Spheres, Domes and Plates
 

 

 

Shrub, Tree Shape

Columnar
 

1

Oval
 

1

Rounded or Spherical
 

 

Flattened Spherical
 

1

Narrow Conical / Narrow Pyramidal
 

1

Broad Conical / Broad Pyramidal
 

1

Ovoid /
Egg-Shaped
 

 

Broad Ovoid
 

 

Narrow Vase-shaped / Inverted Ovoid
 

 

Fan-Shaped /Vase-Shaped
 

 

Broad Fan-Shaped / Broad Vase-Shaped
 

 

Narrow Weeping
 

 

Broad Weeping
 

 

Palm

 

 

Conifer Cone

1

 

Form

Arching

1

Climbing

 

Clump-Forming

1

Mat-Forming

 

Mound-Forming

1

Prostrate

1

Spreading

1

Stemless

 

Upright

1

 

Poisonous Plant

1

 

INFILL3 PLANTS INDEX GALLERY PAGES

Links in Table below are available in Shrub Tree Shape Index Gallery


Site Map

Website Structure Explanation and User Guidelines

Click on number in cells below to jump to that page detailing those cultivated plants with that plant type and their botanical name starts with that letter.

Click on or underlined text to jump to page comparing flower thumbnails of that blue colour.
is Red, Pink, Purple and is Unusual or Other Flower Colour.

Plant Type
with links to Other Plant Photo Galleries

A
B
C

D
E
F

G
H
I

J
K
L

M
N
O

P
Q
R

S
T
U

V
W
X

Y
Z

Alpine in Evergreen Perennial, Herbaceous Perennial and Rock Garden

 

1

 

 

1

 

 

1

 

Aquatic

 

 

 

 

 

 

 

 

 

Annual/ Biennial

1

 

 

1

 

 

 

 

 

Bamboo

 

 

 

 

 

 

 

 

 

Bedding and RHS Mixed Border Beds



















Bicolour

Other Flower Colours

White / Colour Bicolour

Bulb and
Allium / Anemone, Colchicum / Crocus, Dahlia, Gladiolus, Narcissus, Tulip





 

 



 



 



1



Climber



 





 









Conifer

1

1

 

 

 

 

 

 

 

Deciduous Shrub

1

 

 

 



 







Deciduous Tree

 

 

 

 

 

 

 

 

 

Evergreen Perennial

1

 

 

 



 







Evergreen Shrub , Semi-Evergreen Shrub and Heather

1

 

 

 



 







Evergreen Tree

1

 

 

 

 

 

 

 

 

Fern

 

 

 

 

 

 

 

 

 

Grass

 

 

 

1

 

 

 

 

 

Herbaceous Perennial and RHS Mixed Border Beds



 

 

1



 







Herb

 

 

 

 

 

 

 

 

 

Odds and Sods

 

 

 

 

 

 

 

 

 

Rhododendron, Azalea, Camellia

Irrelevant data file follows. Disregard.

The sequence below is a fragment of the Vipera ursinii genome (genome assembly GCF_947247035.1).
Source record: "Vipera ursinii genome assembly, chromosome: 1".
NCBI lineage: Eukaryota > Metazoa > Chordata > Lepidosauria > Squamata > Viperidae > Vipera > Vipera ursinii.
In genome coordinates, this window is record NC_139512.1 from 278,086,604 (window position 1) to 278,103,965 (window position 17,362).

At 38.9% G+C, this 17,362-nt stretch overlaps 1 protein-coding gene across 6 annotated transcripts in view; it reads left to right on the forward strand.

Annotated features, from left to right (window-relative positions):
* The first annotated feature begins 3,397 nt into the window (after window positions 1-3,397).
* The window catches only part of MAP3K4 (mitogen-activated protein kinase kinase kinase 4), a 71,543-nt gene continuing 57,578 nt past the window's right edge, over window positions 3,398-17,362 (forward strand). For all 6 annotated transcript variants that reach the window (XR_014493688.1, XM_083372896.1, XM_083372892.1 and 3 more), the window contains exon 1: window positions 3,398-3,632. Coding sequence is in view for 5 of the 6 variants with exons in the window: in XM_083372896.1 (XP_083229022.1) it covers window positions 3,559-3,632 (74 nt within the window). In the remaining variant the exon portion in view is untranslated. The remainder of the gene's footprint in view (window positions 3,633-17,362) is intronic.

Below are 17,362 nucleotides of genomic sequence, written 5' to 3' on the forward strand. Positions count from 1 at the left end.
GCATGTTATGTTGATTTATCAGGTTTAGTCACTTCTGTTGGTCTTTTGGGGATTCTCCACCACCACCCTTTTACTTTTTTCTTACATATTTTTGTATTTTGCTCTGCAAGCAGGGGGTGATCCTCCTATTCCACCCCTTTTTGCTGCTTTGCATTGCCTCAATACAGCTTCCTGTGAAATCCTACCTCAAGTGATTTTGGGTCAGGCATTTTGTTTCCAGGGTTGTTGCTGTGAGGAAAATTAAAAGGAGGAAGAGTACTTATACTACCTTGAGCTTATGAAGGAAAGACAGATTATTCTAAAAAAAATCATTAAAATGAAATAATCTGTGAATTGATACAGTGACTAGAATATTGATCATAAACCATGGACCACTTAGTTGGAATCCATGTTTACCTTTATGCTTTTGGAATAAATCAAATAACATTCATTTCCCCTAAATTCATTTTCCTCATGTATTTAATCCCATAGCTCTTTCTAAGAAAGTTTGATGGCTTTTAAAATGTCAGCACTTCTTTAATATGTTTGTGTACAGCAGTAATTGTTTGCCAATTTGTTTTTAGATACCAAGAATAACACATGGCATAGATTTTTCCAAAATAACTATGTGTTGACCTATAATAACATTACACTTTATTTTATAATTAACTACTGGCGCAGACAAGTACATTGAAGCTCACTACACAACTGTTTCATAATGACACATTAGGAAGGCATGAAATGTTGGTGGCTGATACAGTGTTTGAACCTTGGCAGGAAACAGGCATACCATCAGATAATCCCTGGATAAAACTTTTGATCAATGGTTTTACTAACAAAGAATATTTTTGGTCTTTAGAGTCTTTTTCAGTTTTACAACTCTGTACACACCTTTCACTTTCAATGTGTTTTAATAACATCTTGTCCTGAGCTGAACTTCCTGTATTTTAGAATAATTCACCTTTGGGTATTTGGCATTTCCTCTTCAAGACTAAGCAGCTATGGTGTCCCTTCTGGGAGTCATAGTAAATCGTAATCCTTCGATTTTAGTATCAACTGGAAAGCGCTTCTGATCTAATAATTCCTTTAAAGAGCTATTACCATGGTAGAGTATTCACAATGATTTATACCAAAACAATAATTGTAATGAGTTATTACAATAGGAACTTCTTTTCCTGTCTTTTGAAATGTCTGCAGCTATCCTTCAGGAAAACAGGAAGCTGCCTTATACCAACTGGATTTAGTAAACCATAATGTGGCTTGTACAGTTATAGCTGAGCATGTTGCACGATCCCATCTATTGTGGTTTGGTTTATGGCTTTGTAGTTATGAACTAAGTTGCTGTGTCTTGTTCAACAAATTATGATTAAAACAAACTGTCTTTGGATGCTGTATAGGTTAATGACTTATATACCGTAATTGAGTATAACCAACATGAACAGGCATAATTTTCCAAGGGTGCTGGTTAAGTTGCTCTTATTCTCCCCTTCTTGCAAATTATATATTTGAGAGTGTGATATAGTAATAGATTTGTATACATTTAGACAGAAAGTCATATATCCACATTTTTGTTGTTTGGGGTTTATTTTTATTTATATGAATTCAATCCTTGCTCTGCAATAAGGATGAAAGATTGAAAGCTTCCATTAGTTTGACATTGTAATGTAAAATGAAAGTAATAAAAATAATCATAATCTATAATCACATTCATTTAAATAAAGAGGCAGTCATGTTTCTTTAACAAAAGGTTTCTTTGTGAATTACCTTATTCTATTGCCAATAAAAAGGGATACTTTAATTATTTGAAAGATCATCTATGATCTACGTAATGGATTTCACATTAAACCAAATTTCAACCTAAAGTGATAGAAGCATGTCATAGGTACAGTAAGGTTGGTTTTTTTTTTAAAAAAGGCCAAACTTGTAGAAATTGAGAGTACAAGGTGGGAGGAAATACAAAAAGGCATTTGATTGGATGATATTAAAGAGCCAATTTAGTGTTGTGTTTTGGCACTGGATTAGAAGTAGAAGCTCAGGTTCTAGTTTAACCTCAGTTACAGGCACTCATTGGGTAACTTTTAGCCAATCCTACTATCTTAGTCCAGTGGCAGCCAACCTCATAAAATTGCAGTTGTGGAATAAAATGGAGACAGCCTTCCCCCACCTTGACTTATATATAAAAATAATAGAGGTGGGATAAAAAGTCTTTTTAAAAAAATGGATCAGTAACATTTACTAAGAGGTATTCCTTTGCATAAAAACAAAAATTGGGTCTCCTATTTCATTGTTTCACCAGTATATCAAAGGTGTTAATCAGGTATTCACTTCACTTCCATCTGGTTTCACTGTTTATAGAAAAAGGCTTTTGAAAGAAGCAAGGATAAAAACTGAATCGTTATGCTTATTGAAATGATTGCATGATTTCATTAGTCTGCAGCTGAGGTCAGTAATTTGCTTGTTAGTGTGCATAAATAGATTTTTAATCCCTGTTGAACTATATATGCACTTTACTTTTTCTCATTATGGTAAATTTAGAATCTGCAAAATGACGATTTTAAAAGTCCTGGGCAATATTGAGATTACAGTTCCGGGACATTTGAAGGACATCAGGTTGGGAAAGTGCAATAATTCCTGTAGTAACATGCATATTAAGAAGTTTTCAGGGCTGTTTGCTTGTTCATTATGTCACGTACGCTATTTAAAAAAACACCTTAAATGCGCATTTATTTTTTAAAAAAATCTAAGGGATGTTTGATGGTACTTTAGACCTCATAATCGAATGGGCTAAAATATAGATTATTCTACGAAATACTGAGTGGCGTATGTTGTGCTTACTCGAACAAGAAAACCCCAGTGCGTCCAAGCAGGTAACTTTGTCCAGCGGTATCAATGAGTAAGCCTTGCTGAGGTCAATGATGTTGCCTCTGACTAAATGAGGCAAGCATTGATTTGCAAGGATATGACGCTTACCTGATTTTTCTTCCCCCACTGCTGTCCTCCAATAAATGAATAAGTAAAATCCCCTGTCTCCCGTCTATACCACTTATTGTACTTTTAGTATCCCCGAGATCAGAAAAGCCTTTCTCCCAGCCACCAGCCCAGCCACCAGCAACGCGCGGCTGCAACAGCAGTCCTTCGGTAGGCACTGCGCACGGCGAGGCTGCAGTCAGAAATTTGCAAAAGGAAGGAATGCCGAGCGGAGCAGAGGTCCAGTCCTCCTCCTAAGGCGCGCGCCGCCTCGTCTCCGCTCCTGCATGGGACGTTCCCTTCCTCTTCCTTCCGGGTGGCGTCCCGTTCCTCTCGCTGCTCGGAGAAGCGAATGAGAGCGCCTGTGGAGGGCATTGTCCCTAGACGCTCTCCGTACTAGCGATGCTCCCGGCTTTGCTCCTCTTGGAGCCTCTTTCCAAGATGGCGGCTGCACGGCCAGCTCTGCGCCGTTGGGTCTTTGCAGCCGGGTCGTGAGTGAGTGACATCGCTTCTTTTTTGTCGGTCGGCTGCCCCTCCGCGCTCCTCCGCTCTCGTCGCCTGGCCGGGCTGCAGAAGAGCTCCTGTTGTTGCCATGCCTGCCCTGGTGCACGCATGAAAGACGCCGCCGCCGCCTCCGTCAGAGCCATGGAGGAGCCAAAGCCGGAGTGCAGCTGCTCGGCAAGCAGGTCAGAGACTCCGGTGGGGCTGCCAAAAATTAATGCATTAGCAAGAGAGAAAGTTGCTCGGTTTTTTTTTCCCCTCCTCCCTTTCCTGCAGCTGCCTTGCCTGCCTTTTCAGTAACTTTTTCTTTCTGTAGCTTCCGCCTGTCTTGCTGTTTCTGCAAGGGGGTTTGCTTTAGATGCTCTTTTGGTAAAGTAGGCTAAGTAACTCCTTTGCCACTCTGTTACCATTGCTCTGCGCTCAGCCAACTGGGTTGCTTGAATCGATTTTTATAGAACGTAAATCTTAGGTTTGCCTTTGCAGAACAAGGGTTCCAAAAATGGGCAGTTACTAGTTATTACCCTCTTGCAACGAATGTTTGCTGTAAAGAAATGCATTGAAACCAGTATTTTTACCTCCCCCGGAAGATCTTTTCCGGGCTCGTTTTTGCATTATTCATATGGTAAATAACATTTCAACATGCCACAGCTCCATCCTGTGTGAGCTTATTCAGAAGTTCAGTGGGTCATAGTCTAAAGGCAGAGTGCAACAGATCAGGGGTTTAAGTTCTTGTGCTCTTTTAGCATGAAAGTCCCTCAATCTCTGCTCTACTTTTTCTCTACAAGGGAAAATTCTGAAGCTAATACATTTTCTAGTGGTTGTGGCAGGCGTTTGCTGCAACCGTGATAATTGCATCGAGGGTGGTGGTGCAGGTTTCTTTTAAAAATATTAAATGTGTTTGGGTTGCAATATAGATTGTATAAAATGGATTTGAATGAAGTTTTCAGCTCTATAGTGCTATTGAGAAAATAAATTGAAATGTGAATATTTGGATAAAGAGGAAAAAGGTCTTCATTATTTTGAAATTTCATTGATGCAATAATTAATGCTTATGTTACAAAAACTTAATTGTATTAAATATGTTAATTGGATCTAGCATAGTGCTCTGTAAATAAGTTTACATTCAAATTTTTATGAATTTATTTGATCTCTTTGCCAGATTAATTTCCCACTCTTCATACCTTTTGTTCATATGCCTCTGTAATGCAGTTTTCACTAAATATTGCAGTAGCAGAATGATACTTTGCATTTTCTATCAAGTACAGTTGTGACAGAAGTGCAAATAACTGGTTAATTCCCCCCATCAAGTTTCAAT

Rose

 

 





 









Soft Fruit

 

 

 

 

 

 

 

 

 

Sub-Shrub

 

 

 

 

 

 

 

 

 

Top Fruit

 

 

 

 

 

 

 

 

 

Vegetable

 

 

 

 

 

 

 

 

 

Wildflower
with
Plants used by Egg, Caterpillar, Chrysalis and Butterflies in the UK



















Shrub and Small Tree

Botanical Names Page

Common Names Page

Companion Planting

A

B

C

D

E

F

G

H

I

J

K

L

M

N

O

P

Q

R

S

T

UV

W

XYZ

Pest Control by Companion Planting

The following 2 books (written by Louise Riotte 1909-1998 who was one of North America's most beloved gardeners) provide a wealth of extra information telling you what plants to put together for what purpose and how it does it (The only wasted information on each page is the page number!!!):-

Carrots love Tomatoes: Secrets of Companion Planting for Successful Gardening by Louise Riotte Second Edition (Storey Publishing 1998) ISBN-13: 978-1-58017-027-7

Roses love Garlic: Companion Planting and other Secrets of Flowers by Loiuse Riotte Second Edition (Storey Publishing 1998)
ISBN 1-58017-028-5

 

Click on text in cells below to jump to that page detailing those Infill2 Plants of that plant type for that Cultivation requirement.

Plant Type
 

 

Alpines for Rock Garden (See Rock Garden Plant Flowers)

Alpine Shrubs and Conifers

The Alpine Meadow
Page 1
Page 2
Page 3

The Alpine Border

Alpine Plants for a Purpose

The Alpines that Dislike Lime

Alpines and Walls
Page 1
Page 2
Page 3

Alpines and Paving

Sink and Trough gardens

Aquatic
(Water Plants) for

Anti-erosion Riverbank

Marginal Plants (Bog Garden Plants)

Oxy-genating Weeds

Water Lilies

Floating Plants

Waterside Plants
and Plants for Dry Margins next to a Pond